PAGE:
Last night I went to Movement Research at the Judson Church (as I do most Mondays) and was genuinely moved for the first time in quite sometime. Since MR showings at Judson are works in progress, not up for review – I must admit I feel a bit funny writing about what comes out of those performances.  But at the same time, these showings are also meant to create a kind of dialog among the dance community, so why shouldn’t that conversation extend here? That’s my intention anyway.

It was the opening piece of the evening, Marya Wether’s (w)hole [ideas in process] , that sparked a call to move in me. I’m not just talking about emotionally “feeling moved” (although, it did that too). What I mean is to fucking MOVE! in the political and bodily sense of the word. As in a call to action to the folks at Movement Research and the dance community at large – it’s time to wake up and move our collective asses beyond a predominantly white lens.

There’s been a lot of talk about the need for racial diversity in MR programming ever since the overarching whitewash of performers in the fall 2010 festival TRULY MADLY DEEPLY. In fact, my partner, niv Acosta, wrote a letter to MR addressing the festival’s lack of racial diversity, but it’s still rather unclear as to what specific actions MR intends to take in order to ensure racial diversity in the future.

Thankfully last night, however, Marya Wether’s clearly focused our attention back to this very lack, simply by setting up her own row of chairs and flipping the perspective so to speak. In those chairs, Marya cast all people of color to sit and return the audience’s gaze as she danced throughout the space. Midway through the piece, the performers changed their seating arrangement by dragging their chairs downstage and turning their backs toward the audience. Thus, much of the audience’s view was obstructed as the bright Elena Gormley (who can’t be more than 9 years old) took Marya Wether’s place front & center to dance Blackbird – a piece choreographed by young Gormley herself. It was so powerful to witness this group of performers create, shift, and take back their own sense of space. I felt humbled and hopeful as I watched the performers see and be seen, and in short, declare subjecthood.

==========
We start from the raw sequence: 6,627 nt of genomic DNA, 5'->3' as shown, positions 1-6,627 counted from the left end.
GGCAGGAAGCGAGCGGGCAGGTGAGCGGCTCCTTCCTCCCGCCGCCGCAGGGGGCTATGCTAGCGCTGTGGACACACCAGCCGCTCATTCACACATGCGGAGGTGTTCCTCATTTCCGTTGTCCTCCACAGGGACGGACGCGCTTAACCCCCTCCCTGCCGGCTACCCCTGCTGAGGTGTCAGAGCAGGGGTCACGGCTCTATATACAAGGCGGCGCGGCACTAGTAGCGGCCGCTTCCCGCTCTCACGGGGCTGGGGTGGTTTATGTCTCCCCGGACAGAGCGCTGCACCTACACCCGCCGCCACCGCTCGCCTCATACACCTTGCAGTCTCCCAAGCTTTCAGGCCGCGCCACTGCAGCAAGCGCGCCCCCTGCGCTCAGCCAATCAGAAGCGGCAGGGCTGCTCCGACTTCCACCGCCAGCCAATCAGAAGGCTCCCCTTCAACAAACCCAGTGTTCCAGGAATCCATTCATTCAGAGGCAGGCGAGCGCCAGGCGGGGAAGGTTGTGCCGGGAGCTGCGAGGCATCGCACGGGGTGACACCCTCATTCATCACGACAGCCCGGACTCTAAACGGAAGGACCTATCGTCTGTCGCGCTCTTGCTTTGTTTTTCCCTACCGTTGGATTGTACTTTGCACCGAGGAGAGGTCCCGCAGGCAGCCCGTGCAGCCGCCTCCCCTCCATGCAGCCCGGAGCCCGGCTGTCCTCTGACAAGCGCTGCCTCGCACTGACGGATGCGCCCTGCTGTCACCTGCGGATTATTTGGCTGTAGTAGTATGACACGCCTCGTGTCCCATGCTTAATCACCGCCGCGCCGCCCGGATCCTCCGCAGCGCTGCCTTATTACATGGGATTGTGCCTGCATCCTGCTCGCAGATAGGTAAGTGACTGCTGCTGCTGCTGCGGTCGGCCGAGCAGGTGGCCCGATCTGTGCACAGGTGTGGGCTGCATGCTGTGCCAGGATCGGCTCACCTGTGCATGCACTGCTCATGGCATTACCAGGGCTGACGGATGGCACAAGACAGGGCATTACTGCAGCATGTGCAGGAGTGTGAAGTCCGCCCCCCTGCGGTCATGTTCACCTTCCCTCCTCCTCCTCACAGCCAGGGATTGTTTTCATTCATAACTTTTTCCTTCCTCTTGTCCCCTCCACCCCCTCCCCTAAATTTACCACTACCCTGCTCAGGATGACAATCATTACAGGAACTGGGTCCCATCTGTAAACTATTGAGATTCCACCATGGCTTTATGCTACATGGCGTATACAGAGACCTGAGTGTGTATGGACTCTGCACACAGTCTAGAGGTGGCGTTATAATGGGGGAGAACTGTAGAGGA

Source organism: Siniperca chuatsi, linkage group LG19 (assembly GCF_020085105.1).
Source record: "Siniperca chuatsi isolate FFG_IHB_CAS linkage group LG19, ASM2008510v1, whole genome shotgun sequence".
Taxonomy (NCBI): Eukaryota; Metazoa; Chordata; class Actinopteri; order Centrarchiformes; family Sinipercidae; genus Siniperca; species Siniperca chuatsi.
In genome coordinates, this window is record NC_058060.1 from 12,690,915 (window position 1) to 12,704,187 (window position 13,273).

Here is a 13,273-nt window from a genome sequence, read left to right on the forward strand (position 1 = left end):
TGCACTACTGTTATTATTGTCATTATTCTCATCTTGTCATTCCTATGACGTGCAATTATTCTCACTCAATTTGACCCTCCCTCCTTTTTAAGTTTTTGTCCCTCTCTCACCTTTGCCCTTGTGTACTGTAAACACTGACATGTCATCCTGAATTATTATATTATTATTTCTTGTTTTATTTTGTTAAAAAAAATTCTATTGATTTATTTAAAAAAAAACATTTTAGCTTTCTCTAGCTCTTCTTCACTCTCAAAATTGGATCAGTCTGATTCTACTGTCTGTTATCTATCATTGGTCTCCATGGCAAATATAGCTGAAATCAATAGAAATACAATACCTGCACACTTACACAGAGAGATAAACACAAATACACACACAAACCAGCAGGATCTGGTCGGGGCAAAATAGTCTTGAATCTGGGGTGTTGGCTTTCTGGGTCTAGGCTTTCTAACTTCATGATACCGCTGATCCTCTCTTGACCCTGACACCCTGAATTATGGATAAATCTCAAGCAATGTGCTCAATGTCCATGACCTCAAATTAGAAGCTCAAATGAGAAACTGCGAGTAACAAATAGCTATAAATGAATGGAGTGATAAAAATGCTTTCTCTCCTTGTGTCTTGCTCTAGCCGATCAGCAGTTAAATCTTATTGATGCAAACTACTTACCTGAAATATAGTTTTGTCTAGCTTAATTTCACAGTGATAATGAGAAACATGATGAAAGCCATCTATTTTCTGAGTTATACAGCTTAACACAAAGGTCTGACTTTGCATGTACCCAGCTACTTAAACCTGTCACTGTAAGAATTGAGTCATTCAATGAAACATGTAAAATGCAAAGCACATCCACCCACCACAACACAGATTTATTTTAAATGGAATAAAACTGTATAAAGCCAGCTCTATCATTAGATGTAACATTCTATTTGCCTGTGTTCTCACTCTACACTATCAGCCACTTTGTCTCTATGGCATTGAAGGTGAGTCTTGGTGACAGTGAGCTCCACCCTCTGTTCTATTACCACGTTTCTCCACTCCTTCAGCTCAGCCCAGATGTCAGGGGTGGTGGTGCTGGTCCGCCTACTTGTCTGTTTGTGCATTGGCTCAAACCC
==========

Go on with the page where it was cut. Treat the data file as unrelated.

As the evening continued, a list of white choreographers followed, with casts of white performers filling Judson as usual. I looked around at the predominantly white audience (myself included), and Marya’s point was quite clear –

There is a big gaping ( )hole in the dance community that aligns itself with Movement Research, more blatantly – people of color are vastly underrepresented in this community. We have an immense need for the multiple perspectives of people of color to be frequently seen and heard. We will not be whole until we recognize this and make some substantial shifts.

trying this out

February 20, 2011

genderqueer & lionhearted